Americans learn that Ellis Island represents the classic story of early twentieth-century immigration. In the later part of that century, however, immigration is characterized by the effects of, and resistance to, colonialism, imperialism, and neoliberalism painting a different kind of American narrative and a more complicated story to tell. In this way, an immigrant story can defy the classic "universal" narrative and becomes a way to express shifting identities that transcend nationality, a sense of "becoming" while perhaps never fully arriving: a multidimensional, multiversal origin story.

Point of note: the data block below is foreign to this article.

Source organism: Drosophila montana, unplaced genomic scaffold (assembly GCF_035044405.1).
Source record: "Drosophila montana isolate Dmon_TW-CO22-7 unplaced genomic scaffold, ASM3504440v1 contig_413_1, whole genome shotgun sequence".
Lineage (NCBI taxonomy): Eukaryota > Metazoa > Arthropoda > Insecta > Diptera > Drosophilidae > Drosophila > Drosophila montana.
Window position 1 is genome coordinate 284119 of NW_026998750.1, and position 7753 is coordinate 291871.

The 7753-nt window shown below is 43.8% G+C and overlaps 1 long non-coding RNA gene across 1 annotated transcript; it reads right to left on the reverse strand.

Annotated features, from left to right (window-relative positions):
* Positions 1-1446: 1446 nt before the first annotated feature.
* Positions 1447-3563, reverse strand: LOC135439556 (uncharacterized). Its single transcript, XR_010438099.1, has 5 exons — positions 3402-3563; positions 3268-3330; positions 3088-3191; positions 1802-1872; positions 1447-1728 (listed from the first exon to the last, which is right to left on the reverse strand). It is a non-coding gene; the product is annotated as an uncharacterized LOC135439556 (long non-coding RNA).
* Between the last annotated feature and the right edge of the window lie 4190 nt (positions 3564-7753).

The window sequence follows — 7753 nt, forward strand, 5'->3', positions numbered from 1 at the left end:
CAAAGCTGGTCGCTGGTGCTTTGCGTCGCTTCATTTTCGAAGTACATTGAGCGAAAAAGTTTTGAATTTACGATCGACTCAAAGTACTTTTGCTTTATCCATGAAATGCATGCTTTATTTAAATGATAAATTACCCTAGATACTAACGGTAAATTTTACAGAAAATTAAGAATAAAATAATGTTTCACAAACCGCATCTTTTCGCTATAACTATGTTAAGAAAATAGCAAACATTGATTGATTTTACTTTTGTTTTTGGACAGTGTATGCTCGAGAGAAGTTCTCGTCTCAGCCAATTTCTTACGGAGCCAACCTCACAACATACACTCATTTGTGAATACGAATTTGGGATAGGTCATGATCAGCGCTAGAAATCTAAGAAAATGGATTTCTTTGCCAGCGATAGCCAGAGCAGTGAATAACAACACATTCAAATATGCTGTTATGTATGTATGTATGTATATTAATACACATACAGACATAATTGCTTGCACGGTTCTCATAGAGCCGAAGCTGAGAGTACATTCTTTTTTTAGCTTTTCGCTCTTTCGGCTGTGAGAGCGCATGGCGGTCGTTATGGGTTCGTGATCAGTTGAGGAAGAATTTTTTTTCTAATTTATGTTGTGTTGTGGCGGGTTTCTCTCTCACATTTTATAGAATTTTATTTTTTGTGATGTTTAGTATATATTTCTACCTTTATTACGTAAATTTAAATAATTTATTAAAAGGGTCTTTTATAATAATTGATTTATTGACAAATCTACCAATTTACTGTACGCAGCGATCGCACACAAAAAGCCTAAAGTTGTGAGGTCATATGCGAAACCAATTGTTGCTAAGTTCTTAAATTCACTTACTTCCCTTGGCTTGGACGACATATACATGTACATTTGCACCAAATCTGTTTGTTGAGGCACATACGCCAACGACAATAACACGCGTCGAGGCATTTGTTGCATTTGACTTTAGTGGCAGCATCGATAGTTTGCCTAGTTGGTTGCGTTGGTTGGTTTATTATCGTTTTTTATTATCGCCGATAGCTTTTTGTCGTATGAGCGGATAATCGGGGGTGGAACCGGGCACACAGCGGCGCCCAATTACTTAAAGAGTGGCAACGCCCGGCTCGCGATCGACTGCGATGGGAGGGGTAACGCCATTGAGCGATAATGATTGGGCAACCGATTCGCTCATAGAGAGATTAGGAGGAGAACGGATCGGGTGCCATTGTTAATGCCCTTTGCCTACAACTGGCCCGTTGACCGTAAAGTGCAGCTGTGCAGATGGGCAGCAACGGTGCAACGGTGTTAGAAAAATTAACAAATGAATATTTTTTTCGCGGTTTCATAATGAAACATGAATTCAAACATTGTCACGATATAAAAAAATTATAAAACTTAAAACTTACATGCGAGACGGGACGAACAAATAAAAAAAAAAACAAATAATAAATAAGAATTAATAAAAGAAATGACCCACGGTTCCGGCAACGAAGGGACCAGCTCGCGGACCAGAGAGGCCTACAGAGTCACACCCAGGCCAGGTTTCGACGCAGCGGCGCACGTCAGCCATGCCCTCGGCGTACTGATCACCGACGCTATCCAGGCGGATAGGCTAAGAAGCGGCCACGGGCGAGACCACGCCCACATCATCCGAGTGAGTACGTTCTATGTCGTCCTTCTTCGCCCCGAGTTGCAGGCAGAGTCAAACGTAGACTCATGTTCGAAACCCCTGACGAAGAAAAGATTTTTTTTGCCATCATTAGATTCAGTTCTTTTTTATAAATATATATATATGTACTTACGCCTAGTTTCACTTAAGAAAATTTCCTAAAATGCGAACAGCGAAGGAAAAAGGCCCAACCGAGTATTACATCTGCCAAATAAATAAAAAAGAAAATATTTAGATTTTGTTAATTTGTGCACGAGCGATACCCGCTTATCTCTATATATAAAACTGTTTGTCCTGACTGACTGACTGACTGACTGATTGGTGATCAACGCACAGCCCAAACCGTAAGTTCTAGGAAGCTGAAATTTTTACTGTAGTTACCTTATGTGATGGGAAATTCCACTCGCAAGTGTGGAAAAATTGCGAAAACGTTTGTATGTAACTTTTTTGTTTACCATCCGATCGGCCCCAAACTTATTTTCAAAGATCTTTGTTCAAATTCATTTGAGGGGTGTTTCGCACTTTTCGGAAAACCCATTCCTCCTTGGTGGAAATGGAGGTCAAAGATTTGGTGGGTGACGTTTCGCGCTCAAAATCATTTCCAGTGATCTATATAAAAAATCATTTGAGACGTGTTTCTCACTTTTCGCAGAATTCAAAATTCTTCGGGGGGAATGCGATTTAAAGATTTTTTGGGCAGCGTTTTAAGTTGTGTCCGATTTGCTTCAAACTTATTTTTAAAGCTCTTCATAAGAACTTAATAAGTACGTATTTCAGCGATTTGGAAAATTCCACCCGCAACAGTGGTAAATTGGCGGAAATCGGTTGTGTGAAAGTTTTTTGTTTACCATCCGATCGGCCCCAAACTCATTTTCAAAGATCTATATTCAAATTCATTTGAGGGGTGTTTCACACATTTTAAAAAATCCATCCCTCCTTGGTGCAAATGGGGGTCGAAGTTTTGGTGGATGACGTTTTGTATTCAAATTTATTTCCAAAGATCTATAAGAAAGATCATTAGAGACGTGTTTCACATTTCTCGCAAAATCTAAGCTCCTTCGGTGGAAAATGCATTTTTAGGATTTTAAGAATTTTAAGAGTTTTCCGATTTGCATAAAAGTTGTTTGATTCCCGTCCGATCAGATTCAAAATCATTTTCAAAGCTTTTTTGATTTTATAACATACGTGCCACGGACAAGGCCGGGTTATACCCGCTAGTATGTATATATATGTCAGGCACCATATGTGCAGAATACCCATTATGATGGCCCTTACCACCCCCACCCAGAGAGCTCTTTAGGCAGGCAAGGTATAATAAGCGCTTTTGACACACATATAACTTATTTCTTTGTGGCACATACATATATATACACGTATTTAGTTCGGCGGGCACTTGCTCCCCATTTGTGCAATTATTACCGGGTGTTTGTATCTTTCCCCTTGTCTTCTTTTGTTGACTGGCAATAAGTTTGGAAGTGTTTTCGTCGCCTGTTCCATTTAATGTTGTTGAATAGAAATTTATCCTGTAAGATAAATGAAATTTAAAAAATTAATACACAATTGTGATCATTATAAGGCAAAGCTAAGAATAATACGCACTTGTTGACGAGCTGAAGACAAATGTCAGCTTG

In a special one-day workshop designed for members of DVAN, participants will explore the markers to the narrative map of their immigrant origin story. We'll examine the concept of the "origin story" as an inherited narrative of our ethnic and cultural origins, or as the inciting moments that carve our identity/identities.
This is an ideal seminar for artists of any genre or medium who identify as first- or second-generation immigrants; it is also open to anyone of a marginalized identity or interest in interrogating those stories that make us.
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